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Having experienced parental alienation syndrome, my child is very reticent and unresponsive to my attempts in rebuilding our relationship. The condition is very much like sulking, but with an externally inflicted cause. What approaches can I try to invoke interest, cooperation and joint bonding experiences?

[edit - background - not part of the question]
After divorce the mother got custody and over time have influenced our daughter to the extend stated above. The mother has committed at least 9 (provable) acts of transgressions indicating active application of parental alienation most of which is still continuing. The syndrome is the effect it has on our daughter (12yo). Due to its insidious nature, the parental alienation took place over two-plus years to reach this current state at which I at last woke up to it. Previous to this period the relationship was fine and normal.
I've looked at legal options but will not take that route - can see only harm and stress affecting my daughter on top of the PAS.
I have intermittent telephonic access (controlled by the mother: I call her and ask to talk to my daughter), and see my daughter twice a week for less than an hour each time. I want to use these accesses to try and salvage something of a relationship with my daughter.
I've informed the mother that I'm aware of what is going on, but no helpful response from her side (yet), but I'm working on it, although I'm not holding my breath.

In short: what can I do to (re)bond with my daughter?

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"Having experienced parental alienation syndrome": Could you expand on this, especially with regards to the "externally inflicted cause"? It's not really a very well known term, and that makes this question hard to answer. Obviously no-one wants you to reveal personal details, but if you could expand on the events that triggered this behaviour, and explain how it's affecting their behaviour, and how you've already been trying to deal with it, I'm sure we'd be happy to help. – deworde Nov 21 '11 at 9:33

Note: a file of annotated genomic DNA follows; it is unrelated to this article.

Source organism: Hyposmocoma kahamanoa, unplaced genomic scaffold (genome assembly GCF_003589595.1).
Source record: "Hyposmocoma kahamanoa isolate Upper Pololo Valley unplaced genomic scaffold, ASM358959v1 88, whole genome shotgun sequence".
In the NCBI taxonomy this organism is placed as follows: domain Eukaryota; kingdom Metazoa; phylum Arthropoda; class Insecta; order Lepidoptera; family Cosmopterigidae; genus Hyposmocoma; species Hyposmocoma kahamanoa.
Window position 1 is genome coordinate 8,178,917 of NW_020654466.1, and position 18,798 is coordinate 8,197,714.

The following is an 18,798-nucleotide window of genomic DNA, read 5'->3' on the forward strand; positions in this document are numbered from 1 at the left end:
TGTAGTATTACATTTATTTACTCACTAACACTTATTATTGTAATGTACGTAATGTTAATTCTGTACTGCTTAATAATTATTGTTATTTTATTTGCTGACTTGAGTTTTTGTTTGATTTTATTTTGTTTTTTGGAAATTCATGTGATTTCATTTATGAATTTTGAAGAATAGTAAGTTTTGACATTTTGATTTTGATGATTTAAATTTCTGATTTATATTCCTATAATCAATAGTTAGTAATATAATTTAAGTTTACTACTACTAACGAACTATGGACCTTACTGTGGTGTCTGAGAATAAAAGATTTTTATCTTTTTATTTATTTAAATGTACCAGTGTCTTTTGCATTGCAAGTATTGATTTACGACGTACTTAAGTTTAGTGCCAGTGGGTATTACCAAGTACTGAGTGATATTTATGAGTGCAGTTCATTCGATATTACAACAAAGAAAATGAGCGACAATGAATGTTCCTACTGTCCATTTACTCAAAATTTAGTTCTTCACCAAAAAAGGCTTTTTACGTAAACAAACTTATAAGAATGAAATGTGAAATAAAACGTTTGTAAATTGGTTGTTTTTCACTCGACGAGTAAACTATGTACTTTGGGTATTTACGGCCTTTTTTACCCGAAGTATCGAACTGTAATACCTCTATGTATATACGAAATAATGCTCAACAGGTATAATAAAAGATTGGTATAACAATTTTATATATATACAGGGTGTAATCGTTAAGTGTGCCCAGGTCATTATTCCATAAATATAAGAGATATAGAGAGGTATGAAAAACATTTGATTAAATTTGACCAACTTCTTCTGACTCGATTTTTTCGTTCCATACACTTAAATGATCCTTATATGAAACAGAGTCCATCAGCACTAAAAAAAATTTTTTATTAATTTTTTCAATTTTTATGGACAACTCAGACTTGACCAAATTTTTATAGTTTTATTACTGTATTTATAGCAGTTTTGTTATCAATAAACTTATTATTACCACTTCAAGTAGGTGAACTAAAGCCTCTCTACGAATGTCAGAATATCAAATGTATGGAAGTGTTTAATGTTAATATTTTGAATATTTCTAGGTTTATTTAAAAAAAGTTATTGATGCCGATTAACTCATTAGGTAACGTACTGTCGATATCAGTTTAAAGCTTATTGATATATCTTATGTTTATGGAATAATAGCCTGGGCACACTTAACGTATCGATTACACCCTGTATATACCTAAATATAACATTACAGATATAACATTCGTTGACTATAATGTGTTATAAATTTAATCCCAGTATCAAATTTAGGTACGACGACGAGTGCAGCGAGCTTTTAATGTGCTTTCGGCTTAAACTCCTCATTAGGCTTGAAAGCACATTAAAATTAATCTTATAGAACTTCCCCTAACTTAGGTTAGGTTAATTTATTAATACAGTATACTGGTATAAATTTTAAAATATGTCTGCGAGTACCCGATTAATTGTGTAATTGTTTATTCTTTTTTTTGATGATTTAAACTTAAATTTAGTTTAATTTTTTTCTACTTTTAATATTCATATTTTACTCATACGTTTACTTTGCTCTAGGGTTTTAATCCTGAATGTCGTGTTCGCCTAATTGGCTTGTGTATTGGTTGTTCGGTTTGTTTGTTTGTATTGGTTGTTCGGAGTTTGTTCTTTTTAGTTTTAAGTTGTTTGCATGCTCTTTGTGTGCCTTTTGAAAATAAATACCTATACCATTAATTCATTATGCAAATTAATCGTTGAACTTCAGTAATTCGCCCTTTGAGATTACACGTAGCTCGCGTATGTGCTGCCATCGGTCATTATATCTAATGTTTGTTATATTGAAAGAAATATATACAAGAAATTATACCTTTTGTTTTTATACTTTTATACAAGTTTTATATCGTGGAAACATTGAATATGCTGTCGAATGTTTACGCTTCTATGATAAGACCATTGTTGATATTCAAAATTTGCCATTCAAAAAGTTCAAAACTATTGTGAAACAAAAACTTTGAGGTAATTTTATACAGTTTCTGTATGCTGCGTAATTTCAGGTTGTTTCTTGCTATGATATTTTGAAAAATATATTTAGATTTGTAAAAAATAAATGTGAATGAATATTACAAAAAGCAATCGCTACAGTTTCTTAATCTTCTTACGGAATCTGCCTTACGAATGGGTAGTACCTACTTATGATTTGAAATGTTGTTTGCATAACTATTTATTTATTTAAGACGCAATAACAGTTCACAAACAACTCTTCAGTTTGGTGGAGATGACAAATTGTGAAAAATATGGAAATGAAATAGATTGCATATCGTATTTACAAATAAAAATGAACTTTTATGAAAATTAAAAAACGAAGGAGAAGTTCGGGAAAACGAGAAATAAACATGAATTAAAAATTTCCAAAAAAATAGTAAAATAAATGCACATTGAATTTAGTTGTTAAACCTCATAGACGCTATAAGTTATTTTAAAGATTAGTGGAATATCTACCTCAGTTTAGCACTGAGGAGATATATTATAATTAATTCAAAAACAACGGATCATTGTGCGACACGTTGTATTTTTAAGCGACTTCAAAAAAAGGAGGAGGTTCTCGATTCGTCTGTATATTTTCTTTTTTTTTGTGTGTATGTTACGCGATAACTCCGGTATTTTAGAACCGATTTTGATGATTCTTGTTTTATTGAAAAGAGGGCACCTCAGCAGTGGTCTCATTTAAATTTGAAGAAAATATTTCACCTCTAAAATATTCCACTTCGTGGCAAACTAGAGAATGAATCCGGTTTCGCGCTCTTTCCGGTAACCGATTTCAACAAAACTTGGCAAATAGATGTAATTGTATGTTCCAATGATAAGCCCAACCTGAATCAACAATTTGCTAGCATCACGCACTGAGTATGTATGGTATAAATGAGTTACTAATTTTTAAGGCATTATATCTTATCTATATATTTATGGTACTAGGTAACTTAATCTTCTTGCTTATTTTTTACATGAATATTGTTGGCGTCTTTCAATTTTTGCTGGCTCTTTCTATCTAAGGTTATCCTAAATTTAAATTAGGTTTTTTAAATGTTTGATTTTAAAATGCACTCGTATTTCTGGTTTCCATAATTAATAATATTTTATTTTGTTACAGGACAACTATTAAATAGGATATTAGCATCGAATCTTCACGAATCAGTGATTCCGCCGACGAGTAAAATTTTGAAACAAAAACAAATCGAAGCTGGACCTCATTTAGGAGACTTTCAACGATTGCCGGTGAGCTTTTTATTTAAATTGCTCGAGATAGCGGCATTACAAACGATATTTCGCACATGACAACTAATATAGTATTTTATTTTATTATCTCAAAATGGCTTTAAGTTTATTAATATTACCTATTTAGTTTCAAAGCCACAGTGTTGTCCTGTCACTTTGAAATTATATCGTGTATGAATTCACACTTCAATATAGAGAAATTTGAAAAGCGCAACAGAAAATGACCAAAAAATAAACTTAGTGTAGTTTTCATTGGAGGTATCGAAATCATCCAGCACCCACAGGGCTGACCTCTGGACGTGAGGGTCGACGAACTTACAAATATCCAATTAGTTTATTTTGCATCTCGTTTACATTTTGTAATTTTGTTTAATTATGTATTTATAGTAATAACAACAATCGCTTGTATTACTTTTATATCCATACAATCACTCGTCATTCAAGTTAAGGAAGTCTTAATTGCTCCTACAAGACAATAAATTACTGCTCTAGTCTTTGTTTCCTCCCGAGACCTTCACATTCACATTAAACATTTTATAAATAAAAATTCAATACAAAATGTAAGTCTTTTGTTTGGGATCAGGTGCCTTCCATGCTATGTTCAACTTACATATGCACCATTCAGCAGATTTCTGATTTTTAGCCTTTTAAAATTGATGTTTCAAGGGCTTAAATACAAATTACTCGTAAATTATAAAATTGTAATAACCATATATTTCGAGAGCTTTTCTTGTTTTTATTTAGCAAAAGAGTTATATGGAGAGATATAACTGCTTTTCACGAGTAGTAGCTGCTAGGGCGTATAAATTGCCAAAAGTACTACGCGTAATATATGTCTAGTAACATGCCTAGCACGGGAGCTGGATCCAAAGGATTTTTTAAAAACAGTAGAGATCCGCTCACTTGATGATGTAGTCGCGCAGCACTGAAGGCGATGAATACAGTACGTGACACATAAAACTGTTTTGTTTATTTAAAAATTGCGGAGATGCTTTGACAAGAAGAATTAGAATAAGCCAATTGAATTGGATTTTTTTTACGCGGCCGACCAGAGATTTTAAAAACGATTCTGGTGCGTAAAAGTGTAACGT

From what I've just looked up on the internet, PAS is generally one parent attempting to turn the child against the other. If so, please edit the question to say so. – deworde Nov 21 '11 at 10:08
Well, yes, but as the third paragraph down reads : "Parental alienation syndrome is not recognized as a disorder by the medical or legal communities and Gardner's theory and related research have been extensively criticized by legal and mental health scholars for lacking scientific validity and reliability.", I felt a little more information on the actual situation at hand might be helpful. – deworde Nov 21 '11 at 16:14

The primary thing here has to be your daughter's welfare. If you and the mother have an actively hostile relationship, then you need to shield her from it as much as possible. When you spend time with her, avoid all mention of her mother, except in a supportive context (e.g. if she's complaining about her mum, remind her that her mother loves her, and deserves respect).

One thing I would suggest is to spend some time every day writing a little note to your daughter. Just tell her about your day, something interesting you saw or heard or did. Always sign off with your love. Either e-mail it to her, or better, send it in an pretty envelope. This effectively increases the time you spend with her, because she knows you're thinking about her at other times, and she's got the letters to remind her of you. The other advantage is that, even if your daughter's in a position at the moment where she's supporting her mother at the cost of you, the letters will be there for when she's more interested.

Beyond that, just be there whenever you can. Try and rebuild your relationship with her mother to the point where you're allowed to be. Don't throw around psychological terminology or blame the mother for turning your child against you. When the mother insults you, learn to take it. Fight it, and you'll gain nothing and just end up putting your daughter in the middle.